It's the performance, stupid
Several BTL posters have already made the point: there is no watertight definition of what constitutes a separate CPU core, and certainly not one that wouldn't have had to be changed every 10 years or so in the last 40 years. Those of us who bought AMD CPUs some years ago (a FX-9590 is outputting these words right now) were, by virtue of their choice, somewhat tech-savvy and entirely capable of asking themselves about how and why AMD's architecture was the correct fit for their needs. For one thing, you'd have had to factor in water cooling, which tends to focus the mind wonderfully. (In my case, I was working on molecular modelling for a then-client and needed a zippy CPU with specific qualities for orchestrating a bunch of GPU routines; done a crypto project since then, for which it has also been useful: but others, I daresay, will have been looking at gaming and wotnot. Either way, my workstation still blasts along at 5GHz—and hasn't, fingers crossed, sprung a leak.)
So of course it comes down to performance. Did the 4/8 core CPU justify whatever benchmarks and marketing were advertised for it? Can we say that the putative bottlenecks genuinely, generally and significantly reduced the system's performance below what should have been expected from a more independent 8-core implementation?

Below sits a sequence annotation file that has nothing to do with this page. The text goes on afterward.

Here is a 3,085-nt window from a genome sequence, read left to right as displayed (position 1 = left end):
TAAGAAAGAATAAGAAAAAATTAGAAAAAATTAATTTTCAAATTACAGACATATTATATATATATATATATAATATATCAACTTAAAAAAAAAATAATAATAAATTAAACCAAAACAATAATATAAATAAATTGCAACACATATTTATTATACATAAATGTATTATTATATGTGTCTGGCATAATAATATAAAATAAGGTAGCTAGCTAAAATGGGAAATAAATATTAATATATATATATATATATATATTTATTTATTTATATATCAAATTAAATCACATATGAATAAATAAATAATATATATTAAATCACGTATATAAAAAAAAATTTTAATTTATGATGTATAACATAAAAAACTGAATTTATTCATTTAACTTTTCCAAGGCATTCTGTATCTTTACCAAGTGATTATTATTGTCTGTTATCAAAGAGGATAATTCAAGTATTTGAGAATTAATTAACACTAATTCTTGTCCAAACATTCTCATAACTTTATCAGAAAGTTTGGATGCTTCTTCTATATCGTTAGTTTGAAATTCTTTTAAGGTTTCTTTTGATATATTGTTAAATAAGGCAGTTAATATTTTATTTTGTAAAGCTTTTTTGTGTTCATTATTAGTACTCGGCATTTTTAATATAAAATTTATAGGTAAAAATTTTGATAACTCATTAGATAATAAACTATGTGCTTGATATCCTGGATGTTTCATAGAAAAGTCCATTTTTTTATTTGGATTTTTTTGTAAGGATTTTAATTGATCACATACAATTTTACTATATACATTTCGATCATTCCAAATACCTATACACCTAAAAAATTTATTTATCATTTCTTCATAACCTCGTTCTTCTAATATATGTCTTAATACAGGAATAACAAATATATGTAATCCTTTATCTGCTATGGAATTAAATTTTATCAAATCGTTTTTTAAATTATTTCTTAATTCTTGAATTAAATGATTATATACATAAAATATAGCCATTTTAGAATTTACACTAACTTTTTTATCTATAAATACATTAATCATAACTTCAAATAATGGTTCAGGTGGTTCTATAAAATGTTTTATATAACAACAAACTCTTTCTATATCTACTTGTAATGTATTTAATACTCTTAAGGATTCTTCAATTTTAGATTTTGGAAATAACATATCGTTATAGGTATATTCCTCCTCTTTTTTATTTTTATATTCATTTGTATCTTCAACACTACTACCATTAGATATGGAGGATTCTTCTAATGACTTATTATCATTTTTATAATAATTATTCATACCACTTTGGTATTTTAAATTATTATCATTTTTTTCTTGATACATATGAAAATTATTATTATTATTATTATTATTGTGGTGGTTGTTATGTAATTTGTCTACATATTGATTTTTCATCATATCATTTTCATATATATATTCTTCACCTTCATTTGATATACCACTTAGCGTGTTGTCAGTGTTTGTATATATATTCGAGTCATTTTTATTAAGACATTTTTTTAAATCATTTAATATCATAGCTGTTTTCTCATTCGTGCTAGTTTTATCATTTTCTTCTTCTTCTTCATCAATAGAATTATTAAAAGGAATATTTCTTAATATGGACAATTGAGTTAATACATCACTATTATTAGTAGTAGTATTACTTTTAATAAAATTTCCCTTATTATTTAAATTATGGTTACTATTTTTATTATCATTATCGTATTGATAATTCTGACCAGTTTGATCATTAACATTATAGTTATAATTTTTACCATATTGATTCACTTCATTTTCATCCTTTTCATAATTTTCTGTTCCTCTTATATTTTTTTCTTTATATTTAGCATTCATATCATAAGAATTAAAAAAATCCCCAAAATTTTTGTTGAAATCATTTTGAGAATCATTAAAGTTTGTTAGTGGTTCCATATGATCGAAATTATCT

My own experience makes me sceptical, as I have found the CPU rock solid and even today, eyewateringly fast for my needs, which still sometimes include heavy lifting. But I am not a gamer, and certainly there may be use cases I am unfamilar with where the differences being argued about will have a measurable effect. I don't think, though, that I'd want to be the plaintiff relying on an incremental performance angle in the absence of a universally agreed definition of what constitutes a core ... it's not like saying "This engine was marketed as V8 but I only got a straight four".